8 shows that will absolutely never, ever be revived
Who would want to see a reboot of 'I Love Lucy'?
Image: (clockwise from top right) Filmation, SFM Entertainment, Everett Collection
Almost every popular TV show has been revived in some way, shape or form over the last 60 years. Gilligan's Island came back for a few TV movies not long after it went off the air. Bewitched was made into a movie in 2005. Last year, the original cast of Full House came back to make new episodes.
Is there any show left that is safe from this remake epidemic? Well, actually, there are a few. For good reasons and bad, we can be sure these seven shows will never be remade. Either they're just too classic, or didn't have any class.
What do you think? Can you add any shows to this list?
1. I Love Lucy
It's the gold standard for television sitcoms. I Love Lucy dominated the TV landscape during the 1950s. People tuned in every week to see Lucille Ball's expert comedic timing and the chemistry between the cast.
Could you imagine another Lucy, Ricky, Ethel and Fred? Of course not! Any revival or reboot of I Love Lucy would be a crime, and the networks know it. Besides, the original series is still relevant today thanks to syndication (which Ball and Desi Arnaz helped create).
2. Rowan & Martin's Laugh-In
Laugh-In was one of the most successful shows of the 1960s, ranking as the number one show for two years in a row. It's also a relic of a time gone by. The sketch comedy show played off hippie culture, touching on issues of sex, race and politics.
Laugh-In would have a hard time fitting in today's television landscape. Sketch comedy isn't dead, but it doesn't exactly draw huge ratings. Besides, do you think younger people know what a "sit-in" is?
Image: SFM Entertainment
Here's another example of a classic show that can't be touched. Gunsmoke was the longest-running TV series of the 20th century, running 20 seasons. Anyone thinking of reviving the classic Western would have a tough time matching its predecessor's success. Plus after 635 episodes, where else can the characters go?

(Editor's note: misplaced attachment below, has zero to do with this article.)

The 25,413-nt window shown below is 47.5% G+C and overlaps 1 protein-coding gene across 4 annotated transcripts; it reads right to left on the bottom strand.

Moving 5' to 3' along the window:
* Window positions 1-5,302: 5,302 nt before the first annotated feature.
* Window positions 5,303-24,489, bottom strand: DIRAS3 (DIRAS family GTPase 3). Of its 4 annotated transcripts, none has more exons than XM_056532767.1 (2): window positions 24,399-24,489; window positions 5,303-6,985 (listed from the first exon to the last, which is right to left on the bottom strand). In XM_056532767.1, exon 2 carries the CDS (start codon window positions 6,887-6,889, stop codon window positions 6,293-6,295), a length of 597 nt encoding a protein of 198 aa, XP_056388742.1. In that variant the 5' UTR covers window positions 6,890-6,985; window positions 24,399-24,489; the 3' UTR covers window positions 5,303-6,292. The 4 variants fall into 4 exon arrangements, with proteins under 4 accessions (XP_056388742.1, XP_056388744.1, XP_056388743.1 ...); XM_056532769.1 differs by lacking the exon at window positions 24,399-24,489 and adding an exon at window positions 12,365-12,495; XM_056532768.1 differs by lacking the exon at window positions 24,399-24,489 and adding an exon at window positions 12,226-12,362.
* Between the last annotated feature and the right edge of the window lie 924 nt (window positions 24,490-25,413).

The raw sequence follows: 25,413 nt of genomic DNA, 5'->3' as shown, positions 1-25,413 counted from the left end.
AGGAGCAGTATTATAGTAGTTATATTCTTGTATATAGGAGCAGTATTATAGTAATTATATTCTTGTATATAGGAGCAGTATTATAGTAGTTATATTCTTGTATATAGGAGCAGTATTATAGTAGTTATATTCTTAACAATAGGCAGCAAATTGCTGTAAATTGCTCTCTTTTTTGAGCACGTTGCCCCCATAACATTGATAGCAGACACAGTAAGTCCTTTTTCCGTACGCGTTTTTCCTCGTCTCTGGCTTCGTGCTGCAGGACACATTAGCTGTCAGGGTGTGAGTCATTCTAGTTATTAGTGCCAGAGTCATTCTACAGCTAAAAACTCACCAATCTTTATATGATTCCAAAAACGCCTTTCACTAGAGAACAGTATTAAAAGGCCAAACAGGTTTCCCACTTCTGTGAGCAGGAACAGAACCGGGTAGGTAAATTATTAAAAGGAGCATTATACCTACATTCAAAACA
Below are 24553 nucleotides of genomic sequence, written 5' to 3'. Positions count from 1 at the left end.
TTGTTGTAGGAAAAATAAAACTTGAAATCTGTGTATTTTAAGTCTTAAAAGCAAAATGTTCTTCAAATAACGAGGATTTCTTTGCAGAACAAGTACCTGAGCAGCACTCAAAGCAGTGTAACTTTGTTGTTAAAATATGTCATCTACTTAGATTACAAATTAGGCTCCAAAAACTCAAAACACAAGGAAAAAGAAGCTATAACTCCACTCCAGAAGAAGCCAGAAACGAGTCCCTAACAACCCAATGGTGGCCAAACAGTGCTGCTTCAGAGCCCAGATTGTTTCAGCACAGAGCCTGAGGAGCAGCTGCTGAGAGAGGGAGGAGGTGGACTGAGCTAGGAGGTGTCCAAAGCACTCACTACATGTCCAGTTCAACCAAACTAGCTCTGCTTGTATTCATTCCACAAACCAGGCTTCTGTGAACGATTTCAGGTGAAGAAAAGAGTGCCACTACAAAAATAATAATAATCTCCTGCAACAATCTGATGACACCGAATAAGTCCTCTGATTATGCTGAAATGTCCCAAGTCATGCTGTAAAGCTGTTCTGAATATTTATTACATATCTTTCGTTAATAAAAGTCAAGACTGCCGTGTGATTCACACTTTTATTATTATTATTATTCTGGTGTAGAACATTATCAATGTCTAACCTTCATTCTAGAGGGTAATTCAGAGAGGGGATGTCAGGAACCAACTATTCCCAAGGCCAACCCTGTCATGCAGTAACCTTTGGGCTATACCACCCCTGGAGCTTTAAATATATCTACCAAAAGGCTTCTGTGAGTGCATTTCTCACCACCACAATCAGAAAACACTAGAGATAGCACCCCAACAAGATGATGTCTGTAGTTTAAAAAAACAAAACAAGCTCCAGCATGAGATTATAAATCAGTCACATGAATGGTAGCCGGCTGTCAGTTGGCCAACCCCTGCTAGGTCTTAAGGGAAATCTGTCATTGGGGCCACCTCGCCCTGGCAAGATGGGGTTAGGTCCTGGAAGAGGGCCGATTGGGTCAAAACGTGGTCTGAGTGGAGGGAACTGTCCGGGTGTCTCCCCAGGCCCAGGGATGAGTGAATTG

In addition to that, when's the last time you've seen a Western in primetime? The genre was huge in the 1950s and 1960s, but rapidly died off by the next decade and never truly recovered.
4. The Secrets of Isis
There was nothing offensive about this superhero series that aired on Saturday mornings in the 1970s. In fact, the country's obsession with comic book heroes today would make this series perfect for a reboot.
The reason we won't see this one coming back is because of the unfortunate name. Yes, what was once a superhero in the 1970s is now a dangerous terrorist organization. We can't picture any network clearing this series anytime soon. To make matters worse, the show was originally just called Isis.
5. Amos 'n' Andy
The names Amos and Andy have become synonymous with racial stereotypes and blackface. CBS premiered its television adaptation of the controversial radio show during the 1951 NAACP National Convention. The network cast black actors in the roles, but failed to charge the caricatures. Protest and constant pressure led to sponsor Blatz Beer pulling its support, as well as the eventual cancelation of the show. The series, however, continued in syndication up to 1966, until it was finally buried for good during the Civil Rights movement.
Image: AP Photo
6. Bosom Buddies
Cross-dressing characters can work. Movies like Some Like It Hot, Tootsie and Mrs. Doubtfire are just a few examples of classic movies featuring men dressed as women.
On television, cross-dressing characters don't work as well. Case in point: Bosom Buddies, a sitcom about two men who dressed up as women to get a cheaper apartment. Despite all the gags and jokes (and Tom Hanks), the series lasted two seasons. With a culture that's a little more politically correct these days, we can't imagine finding men in drag on primetime. A similar premise, Work It, lasted a mere two weeks in 2012.
Image: CBS Television Distribution
7. Hogan's Heroes
Hogan's Heroes turned out to be a surprise hit when it premiered in 1965, and its humor helped the show last six seasons. But nowadays, its legacy is kind of overshadowed by the fact that it's a comedy that takes place in a POW camp in Nazi Germany.
If the show were revived, it would be a little weird seeing swastikas everywhere on a traditional sitcom. Plus, we don't think networks want to take the risk of offending anyone. Hogan's Heroes was great during its time, but there's almost no chance we'll see sitcoms taking place during Nazi Germany ever again.
8. Heil Honey I'm Home!
I guess we spoke too soon. About 20 years after Hogan's Heroes went off the air, British TV executives decided it was a good idea to bring Nazis back on TV. Heil Honey I'm Home! was a series that wondered what would happen if Adolf Hilter and Eva Braun acted like a classic sitcom couple. Sounds funny, right?
Oh, and they lived next door to a Jewish couple. Maybe British humor is different than American humor? The series only ran for 8 episodes, and it's safe to say this one is locked deep inside the television vault, never to make another appearance.
Image: British Satellite Broadcasting